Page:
What does it mean to receive the Bible on its own terms? Dynamic, living Bible engagement happens when a community:
- has good access to a well-translated text presented in its natural literary forms,
- regularly feasts together on whole literary units understood in context,
- understands the overall story of the Bible as centered in Jesus, and
- accepts the invitation to take up its own role in God’s ongoing drama of restoration through
the power of the Spirit.
When the Scriptures are received on their own terms like this they can once again become God’s speech act—instructing, revealing, convicting, judging, comforting, healing, and saving with all their intended power
Part 4: Location, Location, Location
Let’s suppose the preliminaries are in place and we have a well-translated and well-formatted Bible. This kind of Bible is intentionally built for reading and for understanding. We are committed to feasting (not merely snacking) and doing it together, in community.
So we take the plunge and begin. We read the Scriptures at length and in depth.
But if we are indeed doing more than scanning for our favorite verses, we can’t help but immediately notice that there’s something very unfamiliar, if not downright strange, about much of this material. The world that is described—from the things that people do to the way they think—is most decidedly not our world.
So we should never begrudge the Bible its context. It is not a problem to be solved, it is a gift to be received.
The ancient Near Eastern world is the natural habitat of all the stories of the Bible. The different kinds of writing in the Bible and the shape of the big story they tell are all deeply connected to this ancient world they were born in.
As when buying real estate, so in the Bible: location is everything.
The deep connection of the Bible to the real world, to a particular time and place in our long history, is a gift from God. This embeddedness of God’s revelation in God’s world—cultural, historical, human and complex—is exactly where we want his revelation. This demonstrates clearly that God takes our world and our setting with real seriousness. He does not merely drop his message from heaven in some timeless way. He comes into our world with his message, and ultimately with himself. It is precisely this world and our time—the human story—that God comes to redeem.
So we should never begrudge the Bible its context. It is not a problem to be solved, it is a gift to be received. For it is this context that tells us God is entering our own story.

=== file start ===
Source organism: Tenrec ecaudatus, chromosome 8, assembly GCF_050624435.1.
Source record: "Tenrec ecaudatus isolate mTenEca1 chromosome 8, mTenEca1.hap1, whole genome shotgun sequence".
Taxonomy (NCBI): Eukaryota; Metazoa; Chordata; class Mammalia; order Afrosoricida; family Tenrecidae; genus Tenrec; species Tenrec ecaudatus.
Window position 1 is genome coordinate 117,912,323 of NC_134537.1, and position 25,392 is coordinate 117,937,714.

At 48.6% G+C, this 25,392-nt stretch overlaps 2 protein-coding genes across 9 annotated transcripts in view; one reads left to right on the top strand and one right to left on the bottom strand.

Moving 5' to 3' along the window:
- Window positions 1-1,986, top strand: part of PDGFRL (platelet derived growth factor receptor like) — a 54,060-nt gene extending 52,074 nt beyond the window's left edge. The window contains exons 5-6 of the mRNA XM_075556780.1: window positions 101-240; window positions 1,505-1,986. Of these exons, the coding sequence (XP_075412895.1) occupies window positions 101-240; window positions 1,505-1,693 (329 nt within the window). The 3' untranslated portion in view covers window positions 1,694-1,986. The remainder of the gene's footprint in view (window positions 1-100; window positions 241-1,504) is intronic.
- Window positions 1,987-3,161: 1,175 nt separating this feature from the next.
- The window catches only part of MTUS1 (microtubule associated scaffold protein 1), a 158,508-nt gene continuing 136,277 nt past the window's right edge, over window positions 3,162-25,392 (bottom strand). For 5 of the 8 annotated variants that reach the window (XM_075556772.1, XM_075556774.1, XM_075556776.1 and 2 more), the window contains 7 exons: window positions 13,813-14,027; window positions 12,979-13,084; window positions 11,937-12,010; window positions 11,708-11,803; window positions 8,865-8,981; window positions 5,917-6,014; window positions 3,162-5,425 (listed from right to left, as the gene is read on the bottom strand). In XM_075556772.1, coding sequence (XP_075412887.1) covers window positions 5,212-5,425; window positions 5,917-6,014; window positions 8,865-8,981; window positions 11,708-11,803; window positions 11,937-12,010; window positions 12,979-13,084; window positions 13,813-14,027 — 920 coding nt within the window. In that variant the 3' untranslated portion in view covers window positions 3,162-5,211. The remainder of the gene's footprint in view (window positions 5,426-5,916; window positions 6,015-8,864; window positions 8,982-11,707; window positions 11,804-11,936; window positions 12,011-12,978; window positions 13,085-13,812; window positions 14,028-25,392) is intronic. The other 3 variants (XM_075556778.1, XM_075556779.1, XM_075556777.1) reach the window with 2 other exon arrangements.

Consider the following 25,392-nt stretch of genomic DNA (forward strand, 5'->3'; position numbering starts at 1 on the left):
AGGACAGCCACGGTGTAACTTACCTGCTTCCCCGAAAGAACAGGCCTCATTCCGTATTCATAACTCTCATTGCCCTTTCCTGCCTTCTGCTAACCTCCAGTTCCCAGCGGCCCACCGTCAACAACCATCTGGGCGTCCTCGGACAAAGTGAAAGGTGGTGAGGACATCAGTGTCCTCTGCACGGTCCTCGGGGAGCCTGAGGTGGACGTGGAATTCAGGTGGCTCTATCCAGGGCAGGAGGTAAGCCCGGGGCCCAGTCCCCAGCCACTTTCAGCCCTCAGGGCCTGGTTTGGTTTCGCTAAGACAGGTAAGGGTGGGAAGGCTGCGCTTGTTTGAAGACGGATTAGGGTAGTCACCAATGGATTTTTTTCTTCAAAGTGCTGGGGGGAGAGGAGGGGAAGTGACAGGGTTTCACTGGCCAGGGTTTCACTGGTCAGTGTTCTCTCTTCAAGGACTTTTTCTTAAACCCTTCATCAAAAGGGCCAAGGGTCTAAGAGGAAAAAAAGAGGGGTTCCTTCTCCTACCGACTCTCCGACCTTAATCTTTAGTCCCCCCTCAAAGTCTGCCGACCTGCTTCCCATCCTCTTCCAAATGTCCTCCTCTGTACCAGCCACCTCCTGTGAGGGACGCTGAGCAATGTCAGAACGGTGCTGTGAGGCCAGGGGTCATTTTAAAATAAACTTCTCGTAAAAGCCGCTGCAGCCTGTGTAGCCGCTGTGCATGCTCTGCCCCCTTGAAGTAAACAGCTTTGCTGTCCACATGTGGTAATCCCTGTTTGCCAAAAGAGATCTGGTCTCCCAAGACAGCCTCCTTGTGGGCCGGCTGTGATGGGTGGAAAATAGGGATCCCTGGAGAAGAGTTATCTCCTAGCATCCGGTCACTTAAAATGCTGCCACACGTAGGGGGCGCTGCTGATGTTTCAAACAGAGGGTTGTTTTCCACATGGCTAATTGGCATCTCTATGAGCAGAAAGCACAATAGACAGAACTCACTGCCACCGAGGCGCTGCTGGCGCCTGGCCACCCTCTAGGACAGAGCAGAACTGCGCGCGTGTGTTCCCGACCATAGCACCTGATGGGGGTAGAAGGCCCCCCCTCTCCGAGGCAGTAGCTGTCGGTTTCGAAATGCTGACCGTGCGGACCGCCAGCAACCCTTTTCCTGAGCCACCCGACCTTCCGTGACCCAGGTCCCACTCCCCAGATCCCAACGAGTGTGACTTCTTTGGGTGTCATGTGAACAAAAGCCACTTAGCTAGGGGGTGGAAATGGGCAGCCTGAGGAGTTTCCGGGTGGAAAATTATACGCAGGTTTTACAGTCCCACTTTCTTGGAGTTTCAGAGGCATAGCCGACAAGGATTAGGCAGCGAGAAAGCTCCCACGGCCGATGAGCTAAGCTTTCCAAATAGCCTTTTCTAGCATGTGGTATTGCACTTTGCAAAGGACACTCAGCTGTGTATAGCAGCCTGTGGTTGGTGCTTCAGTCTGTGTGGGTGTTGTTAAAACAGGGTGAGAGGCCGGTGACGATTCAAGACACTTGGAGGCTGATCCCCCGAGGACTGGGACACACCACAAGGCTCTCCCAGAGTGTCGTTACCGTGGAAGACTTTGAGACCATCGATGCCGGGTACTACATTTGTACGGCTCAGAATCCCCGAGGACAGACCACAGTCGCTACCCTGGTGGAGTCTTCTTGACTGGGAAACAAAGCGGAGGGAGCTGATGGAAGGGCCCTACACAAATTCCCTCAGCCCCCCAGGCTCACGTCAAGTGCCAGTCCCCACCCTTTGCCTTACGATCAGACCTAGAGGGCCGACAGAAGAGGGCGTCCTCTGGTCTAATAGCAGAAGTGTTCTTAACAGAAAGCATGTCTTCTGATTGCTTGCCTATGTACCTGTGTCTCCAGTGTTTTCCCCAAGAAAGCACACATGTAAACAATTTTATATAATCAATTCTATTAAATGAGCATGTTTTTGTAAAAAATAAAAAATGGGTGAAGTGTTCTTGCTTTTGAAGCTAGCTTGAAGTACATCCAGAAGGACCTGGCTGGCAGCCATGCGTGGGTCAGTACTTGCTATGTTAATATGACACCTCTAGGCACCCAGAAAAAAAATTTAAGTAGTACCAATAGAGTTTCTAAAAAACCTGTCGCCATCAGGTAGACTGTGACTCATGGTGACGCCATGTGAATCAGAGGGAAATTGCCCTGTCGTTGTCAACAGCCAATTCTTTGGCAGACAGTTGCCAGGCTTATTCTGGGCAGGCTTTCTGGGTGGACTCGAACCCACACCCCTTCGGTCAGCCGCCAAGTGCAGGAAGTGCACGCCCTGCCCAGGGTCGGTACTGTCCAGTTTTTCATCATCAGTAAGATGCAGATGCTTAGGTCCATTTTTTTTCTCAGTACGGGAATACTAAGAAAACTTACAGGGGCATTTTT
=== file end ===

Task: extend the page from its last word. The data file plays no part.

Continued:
Here, then, are the things we should know to put ourselves smackdab in the middle of the Bible’s action:
The Literary Context
The Bible is a collection of different kinds of writing from the ancient world. So the first question to ask ourselves when we’re reading is: what kind of writing is this and how does it work? How did the variety of literatures in the Bible—history writing, poetry, law codes, letters, prophecy, parables, proverbs, songs, and apocalyptic visions—function in the ancient world? The first location we must get familiar with is: how do these kinds of words do their work? What kind of book are we reading right now?
The Historical/Cultural Context
Next, we embrace the recognition that this revelation from God was given in particular historical moments and cultural settings. God didn’t change everything at once, but rather began working with people right where they were. So we see the Bible assuming ancient understandings of marriage arrangements (polygamy), how work got done (slavery), and who ran things (patriarchy). God introduces redemptive movement into all these contexts, but again, it didn’t happen all at once. We need to learn how to hear these sacred words the way their first audience would have heard them, and watch for how change was beginning to happen.
The Narrative Context
Finally, if we take seriously the fact that the Bible is an ongoing story, then we will learn to always ask of any particular passage: Where in the story are we? The Bible is a canon, an assembly of books that come together to tell the compelling story of God and the world. In stories, things don’t stay the same. They move along, so there are changes, surprises, and new developments. The Bible is no different. Just because something was true for God’s people in the earlier part of the story doesn’t mean it was his final word on the matter. God’s story moves toward God’s ultimate purpose. When we read we look for how the story is developing—what’s changing and what’s staying the same.
Karl Barth once said that there is a strange new world to be discovered within the pages of the Bible. And it’s true, there is. The whole big collection is about God’s long-term project to turn this newness into the dominant reality of the universe. But this new world comes to birth within a strange old world that must first be understood on its own terms.
If we are willing to take this journey, to go back then before returning to here and now, the Bible’s promise is that we will find the enduring, restorative meaning that’s been there all along. Then we will ask: What is the trajectory of such a meaning into our world and our lives today? Where is the story going? And the Scriptures will shine their light and we will see everything more clearly.